March 8, 2007
Woman Awakes From 'Vegetative State' After 6 Years (Updated)Topics: The Truth About PVS
Her doctors call Christa Lilly's recovery a miracle, and was heard on Fox News to say that he is now looking at the so-called vegetative state in an entirely different light - and that it's time to rethink the matter of euthanizing patients, as has become more prevalent in recent years.The Southern Colorado mom had slipped into a vegetative state and remained that way for more than six years after suffering a heart attack and then a stroke. Now, because no one decided to starve her to death like was done by Terri Schiavo's husband, Michael Schiavo, and a judge in Florida by the name of George Greer. In the case of Christ Lilly's, her family wanted her to live and apparently her doctor supported their decision:
... It was November of 2000, when Lilly slipped into a vegetative state, which is essentially like a coma, but with the eyes open. Lilly was unconscious and unaware of her surroundings. Now, for the first time in six and a half years, she's awake, alert, and talking. "I think it's wonderful. It makes me so happy," Lilly tells us.Standards for diagnosis of persistent vegetative state (PVS) have not been widely accepted by the medical community. Yet this designation is used in practice to motivate the withdrawal of care and death of patients through-out the world. Terri Schiavo was one such individual who lost her life while Haleigh Poutre cheated death despite being declared "virtually brain dead" and in a "hopeless" state of "persistent vegetation" by her doctors.There have been many others.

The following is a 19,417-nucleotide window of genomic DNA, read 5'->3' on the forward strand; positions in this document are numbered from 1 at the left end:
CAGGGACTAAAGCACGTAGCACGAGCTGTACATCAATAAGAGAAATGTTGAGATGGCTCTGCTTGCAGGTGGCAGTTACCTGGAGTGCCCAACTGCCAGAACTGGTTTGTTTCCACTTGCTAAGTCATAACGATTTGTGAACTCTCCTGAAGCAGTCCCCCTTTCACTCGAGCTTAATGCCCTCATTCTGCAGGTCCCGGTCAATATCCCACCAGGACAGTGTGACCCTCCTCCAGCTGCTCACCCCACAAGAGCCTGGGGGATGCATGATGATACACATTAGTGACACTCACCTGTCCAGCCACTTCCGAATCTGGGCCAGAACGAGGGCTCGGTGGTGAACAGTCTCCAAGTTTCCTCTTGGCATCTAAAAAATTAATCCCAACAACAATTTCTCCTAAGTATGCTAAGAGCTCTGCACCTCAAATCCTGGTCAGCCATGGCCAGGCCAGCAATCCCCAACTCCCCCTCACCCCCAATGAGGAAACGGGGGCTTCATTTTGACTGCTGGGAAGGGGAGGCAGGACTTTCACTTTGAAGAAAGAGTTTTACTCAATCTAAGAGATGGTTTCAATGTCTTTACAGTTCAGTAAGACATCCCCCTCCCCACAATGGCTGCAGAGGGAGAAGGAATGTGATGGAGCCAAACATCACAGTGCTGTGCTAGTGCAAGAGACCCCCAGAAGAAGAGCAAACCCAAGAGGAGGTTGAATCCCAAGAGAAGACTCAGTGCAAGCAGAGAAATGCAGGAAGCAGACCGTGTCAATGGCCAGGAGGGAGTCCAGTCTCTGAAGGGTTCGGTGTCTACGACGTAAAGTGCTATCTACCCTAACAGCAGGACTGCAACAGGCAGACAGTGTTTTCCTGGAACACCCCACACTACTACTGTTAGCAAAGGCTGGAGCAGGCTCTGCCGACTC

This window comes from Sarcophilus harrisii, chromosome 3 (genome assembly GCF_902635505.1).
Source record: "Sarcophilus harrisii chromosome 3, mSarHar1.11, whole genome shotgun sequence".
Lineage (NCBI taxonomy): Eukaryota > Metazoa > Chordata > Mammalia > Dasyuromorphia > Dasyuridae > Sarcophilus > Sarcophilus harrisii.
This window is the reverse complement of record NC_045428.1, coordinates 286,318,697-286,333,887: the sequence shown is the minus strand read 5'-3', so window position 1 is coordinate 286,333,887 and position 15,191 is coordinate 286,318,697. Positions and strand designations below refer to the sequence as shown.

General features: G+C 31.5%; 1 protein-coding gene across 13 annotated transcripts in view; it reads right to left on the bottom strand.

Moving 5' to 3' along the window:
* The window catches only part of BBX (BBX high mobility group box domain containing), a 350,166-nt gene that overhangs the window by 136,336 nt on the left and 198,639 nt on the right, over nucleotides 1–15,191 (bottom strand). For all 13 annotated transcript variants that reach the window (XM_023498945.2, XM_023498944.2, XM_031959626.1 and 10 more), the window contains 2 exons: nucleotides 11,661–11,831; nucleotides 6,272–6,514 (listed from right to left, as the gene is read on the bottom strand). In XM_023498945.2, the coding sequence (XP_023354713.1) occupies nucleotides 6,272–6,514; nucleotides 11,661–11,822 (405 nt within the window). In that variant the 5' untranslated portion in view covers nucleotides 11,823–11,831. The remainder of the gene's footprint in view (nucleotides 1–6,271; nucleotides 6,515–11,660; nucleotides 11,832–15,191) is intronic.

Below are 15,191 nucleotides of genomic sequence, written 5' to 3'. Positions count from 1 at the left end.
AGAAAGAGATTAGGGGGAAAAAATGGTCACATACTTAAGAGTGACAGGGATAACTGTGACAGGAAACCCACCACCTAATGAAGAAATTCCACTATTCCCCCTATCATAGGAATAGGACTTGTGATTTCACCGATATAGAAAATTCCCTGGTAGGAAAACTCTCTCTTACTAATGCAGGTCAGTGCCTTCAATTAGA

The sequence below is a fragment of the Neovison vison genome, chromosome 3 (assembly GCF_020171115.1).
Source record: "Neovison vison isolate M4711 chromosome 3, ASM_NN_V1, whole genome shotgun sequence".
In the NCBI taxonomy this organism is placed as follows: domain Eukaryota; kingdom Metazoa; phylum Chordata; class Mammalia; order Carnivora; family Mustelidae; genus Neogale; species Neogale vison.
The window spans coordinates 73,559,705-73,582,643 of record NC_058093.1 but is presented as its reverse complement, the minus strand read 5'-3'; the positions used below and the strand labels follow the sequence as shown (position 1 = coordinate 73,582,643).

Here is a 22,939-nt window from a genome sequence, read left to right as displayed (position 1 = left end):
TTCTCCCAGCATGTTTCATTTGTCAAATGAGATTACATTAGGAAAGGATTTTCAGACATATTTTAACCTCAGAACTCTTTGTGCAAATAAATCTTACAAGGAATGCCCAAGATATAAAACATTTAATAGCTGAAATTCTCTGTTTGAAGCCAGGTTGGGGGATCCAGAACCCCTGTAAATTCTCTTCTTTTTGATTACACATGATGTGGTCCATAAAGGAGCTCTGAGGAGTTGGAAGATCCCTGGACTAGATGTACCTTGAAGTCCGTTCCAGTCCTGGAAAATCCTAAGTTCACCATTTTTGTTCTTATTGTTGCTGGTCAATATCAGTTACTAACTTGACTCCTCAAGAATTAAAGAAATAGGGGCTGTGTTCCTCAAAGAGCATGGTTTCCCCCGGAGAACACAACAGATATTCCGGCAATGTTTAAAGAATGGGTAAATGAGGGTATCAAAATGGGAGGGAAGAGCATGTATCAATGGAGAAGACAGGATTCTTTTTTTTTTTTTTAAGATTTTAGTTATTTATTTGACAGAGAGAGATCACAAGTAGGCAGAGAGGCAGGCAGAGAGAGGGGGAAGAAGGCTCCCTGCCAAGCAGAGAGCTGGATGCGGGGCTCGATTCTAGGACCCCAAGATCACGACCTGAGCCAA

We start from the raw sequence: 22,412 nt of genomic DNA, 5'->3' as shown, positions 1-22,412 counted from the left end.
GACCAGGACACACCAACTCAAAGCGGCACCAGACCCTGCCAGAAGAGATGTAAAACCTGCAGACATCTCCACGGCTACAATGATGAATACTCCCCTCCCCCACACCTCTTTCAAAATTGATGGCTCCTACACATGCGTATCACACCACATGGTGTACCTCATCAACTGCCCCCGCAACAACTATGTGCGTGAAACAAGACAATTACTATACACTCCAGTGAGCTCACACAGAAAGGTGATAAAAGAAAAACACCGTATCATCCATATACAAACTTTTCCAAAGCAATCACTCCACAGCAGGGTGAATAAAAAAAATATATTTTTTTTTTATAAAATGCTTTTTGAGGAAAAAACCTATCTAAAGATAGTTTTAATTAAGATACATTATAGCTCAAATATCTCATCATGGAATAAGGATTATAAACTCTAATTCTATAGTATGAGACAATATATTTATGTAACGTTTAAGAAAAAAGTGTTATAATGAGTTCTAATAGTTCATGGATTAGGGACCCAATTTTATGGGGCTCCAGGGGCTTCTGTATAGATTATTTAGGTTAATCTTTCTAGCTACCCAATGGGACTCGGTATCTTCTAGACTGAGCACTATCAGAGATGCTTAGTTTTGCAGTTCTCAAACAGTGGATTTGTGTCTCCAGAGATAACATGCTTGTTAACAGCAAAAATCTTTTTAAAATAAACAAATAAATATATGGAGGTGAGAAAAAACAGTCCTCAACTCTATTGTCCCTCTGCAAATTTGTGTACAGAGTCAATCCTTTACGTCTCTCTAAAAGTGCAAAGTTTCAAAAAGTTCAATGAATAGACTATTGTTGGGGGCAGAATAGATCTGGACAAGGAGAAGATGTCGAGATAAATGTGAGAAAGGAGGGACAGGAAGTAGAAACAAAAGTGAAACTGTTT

Update: Christa has unexpectedly slid back into a coma. She has apparently woken up four other times for briefer periods since suffering a heart attack and stroke in November of 2000, only to slip back into a coma. What Christa's case demonstrates for us is that we know very little about the potential outcome of what some physicians refer to as a "persistant vegetative state," except that it is anything but permanent and that there is always hope. As her mother her mother and caregiver Minnie Smith says: "The good Lord let me know she's alright, he brings her back to visit every so often and I'm thankful for that."
Posted by tim at March 8, 2007 5:59 PM
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